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Opinion: Student competition gives quick lesson in brevity

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William Shakespeare famously wrote that brevity is the soul of wit. That sentiment was on display in impressive fashion at a recent competition put on by the Missouri State University Graduate College.

I was fortunate to be invited to participate as a judge at the college’s Three Minute Thesis competition earlier this month. Besides it being a professional honor to be a part of the group of judges – alongside Greene County Commissioner Harold Bengsch and Springfield Public Schools Superintendent John Jungmann – the competition also was extremely insightful from an analytical standpoint.

While the rules of the competition are simple, the execution is difficult.

As concocted by The University of Queensland in Australia, the competition nicknamed 3MT requires students to present their research in a convincing, charismatic, thoughtful and understandable approach in just 3 minutes. If they go over the 3-minute mark, they’re disqualified. Interestingly, only one of the 16 students who competed went over 3 minutes during the MSU competition – and it was only by a couple of seconds.

The audience in MSU’s Glass Hall were treated to top-tier research presentations by some extremely bright minds. Topics ran the gamut, and in one case, the competing ideas of beef production and veganism were put at odds. Ultimately, Kafayat Yusuf won the competition with her research on novel chemotherapeutic agents for fighting cancer. She earned $300 and the right to compete in the Midwest Association of Graduate Schools’ 3MT competition next year. It was a well-deserved honor, and as Bengsch put it, her research reflects very well on MSU.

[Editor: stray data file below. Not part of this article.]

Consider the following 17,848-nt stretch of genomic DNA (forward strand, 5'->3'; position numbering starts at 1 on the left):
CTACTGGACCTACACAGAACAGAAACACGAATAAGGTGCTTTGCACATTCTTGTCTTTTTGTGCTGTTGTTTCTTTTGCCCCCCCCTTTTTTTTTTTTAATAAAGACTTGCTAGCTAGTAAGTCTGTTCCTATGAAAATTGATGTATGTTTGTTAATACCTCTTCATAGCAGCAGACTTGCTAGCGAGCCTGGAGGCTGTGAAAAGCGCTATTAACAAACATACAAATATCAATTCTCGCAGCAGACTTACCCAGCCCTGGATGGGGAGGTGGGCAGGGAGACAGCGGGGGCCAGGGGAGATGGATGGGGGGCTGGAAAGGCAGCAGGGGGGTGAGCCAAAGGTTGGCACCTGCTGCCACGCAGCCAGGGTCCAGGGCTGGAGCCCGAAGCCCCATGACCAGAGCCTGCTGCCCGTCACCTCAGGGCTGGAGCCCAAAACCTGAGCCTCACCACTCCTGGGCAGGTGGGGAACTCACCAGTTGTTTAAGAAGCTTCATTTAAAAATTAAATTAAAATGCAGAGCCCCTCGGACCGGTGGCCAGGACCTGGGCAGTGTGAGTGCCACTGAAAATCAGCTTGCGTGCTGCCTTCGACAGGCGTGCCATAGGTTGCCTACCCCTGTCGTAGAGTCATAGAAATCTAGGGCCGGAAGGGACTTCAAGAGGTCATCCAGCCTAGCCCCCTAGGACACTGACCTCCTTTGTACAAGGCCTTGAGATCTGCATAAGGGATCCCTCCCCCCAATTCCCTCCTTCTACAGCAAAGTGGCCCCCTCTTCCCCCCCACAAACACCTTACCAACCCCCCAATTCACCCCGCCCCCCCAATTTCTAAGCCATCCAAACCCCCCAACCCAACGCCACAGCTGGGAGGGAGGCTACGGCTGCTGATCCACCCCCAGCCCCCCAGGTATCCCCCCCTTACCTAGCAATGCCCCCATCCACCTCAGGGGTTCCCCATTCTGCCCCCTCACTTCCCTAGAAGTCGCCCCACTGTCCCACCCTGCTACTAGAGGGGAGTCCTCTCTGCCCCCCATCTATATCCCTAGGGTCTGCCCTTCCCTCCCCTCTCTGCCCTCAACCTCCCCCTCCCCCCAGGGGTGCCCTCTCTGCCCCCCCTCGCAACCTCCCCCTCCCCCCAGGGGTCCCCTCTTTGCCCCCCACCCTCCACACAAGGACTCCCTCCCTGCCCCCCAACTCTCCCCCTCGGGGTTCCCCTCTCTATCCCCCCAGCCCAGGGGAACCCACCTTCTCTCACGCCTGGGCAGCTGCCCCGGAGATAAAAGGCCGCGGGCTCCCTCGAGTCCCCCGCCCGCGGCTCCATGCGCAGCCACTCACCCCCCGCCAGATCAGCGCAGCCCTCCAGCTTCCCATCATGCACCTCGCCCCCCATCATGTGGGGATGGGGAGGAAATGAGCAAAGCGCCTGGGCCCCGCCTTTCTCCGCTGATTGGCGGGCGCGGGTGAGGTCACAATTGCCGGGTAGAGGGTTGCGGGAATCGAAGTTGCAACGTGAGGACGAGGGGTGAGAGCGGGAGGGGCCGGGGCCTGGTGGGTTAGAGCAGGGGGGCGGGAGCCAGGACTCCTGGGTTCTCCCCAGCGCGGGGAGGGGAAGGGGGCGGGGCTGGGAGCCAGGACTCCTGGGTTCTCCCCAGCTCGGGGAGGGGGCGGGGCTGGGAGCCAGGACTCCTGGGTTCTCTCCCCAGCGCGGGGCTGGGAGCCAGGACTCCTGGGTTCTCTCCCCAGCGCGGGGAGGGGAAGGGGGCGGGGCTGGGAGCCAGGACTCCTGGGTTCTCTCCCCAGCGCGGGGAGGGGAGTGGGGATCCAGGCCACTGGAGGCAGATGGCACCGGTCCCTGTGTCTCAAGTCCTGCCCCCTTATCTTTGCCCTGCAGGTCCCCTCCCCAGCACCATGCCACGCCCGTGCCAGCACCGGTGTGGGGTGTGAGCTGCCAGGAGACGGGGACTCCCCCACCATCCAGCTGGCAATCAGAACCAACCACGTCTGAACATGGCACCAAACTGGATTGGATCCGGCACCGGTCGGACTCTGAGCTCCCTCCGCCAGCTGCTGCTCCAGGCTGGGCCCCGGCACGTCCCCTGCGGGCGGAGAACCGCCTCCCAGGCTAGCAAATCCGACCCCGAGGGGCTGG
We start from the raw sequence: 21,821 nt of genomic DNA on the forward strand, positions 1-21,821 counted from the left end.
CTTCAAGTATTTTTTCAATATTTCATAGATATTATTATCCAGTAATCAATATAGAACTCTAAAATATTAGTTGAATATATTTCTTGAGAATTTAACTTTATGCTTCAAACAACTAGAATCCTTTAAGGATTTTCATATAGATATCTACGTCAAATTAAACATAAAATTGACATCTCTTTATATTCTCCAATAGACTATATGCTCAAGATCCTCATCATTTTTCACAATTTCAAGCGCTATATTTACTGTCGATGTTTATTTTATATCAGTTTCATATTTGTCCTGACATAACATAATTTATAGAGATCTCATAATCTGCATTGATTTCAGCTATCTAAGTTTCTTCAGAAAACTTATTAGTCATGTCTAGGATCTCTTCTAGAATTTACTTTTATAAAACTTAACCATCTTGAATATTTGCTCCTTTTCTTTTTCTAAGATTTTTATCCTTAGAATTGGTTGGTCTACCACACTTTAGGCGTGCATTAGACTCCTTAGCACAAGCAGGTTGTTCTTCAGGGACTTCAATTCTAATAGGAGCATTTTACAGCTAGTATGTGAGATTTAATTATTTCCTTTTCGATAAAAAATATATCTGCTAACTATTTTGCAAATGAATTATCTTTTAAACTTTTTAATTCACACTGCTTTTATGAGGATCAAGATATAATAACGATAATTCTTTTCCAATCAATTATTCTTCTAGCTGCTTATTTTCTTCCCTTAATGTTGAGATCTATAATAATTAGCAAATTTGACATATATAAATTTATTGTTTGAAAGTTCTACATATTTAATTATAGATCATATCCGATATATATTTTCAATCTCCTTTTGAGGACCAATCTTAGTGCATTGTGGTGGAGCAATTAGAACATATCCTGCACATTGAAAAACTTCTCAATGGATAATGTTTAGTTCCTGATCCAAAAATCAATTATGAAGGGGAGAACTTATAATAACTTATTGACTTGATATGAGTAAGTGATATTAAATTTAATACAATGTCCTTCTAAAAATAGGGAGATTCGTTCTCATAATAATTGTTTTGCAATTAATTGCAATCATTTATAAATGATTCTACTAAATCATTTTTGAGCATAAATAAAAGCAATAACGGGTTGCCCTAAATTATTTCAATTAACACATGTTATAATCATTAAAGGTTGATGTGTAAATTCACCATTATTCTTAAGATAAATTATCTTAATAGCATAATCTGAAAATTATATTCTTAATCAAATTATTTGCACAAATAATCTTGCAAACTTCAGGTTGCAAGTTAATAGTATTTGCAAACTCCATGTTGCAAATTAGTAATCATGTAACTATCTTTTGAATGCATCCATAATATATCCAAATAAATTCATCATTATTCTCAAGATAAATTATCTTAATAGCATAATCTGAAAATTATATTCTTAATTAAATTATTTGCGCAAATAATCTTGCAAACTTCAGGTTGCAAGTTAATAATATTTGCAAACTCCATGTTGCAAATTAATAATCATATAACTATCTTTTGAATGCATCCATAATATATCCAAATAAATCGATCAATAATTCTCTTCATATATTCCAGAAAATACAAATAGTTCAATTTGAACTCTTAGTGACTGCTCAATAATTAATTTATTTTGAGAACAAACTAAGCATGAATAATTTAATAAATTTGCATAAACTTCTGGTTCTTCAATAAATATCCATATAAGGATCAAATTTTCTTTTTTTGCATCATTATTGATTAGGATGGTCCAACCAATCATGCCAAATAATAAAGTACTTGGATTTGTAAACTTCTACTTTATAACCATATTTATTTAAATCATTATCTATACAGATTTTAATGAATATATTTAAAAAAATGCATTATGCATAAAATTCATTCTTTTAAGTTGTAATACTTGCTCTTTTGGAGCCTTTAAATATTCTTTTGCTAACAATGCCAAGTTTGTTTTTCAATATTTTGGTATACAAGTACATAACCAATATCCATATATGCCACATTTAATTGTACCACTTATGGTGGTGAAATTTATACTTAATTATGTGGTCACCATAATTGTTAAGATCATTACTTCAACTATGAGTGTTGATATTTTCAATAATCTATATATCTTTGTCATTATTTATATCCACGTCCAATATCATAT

Beyond the classroom setting, the 3MT idea is inspiring on its own from a professional standpoint.

Consider the attention span of our society, which has only gotten shorter with the advent of the internet. Information is everywhere, and if you are able to gain a captive audience, you may only have a few moments to make an impression.

The same is true in the workplace, where compounded with the societal attention shift, people have a lot to do and rarely enough time in the day to get it all done.

Here are five ideas on brevity to get things moving quickly and efficiently in this fast-paced world.

1. Practice your elevator pitch. If you can’t succinctly summarize your idea or business plan, it’s best to head back to the drawing board. The audience, or customer, must understand your concept quickly, or you risk losing them.

2. Come prepared. Put together an outline for how best to present your idea, keeping the audience in mind. What do you need to say in this particular meeting? What can wait until later, and what is worth scrapping altogether?

3. Be personable, but don’t overshare. We’ve all fallen victim to the colleague who tells way too many personal stories, eating up chunks of the workday. Don’t be that person, but do exhibit the positive traits of your personality. You’ll save time and make yourself look professional simultaneously.

4. Get to the point. The reason why you’re talking should be obvious with the audience. In journalistic terms, don’t bury the lede. Get people interested upfront, and keep the audience engaged throughout the pitch.

5. Consider your own time constraints. Just as much as anyone else in the workplace, your time is valuable. Set reasonable expectations for your own time when engaging in workplace discourse. Be polite, but assertive, in implementing your tactics.

Lest I sound hypocritical, I should take my own advice and wrap things up. Brevity is the soul of wit, as they say.

Springfield Business Journal Web Editor Geoff Pickle can be reached at


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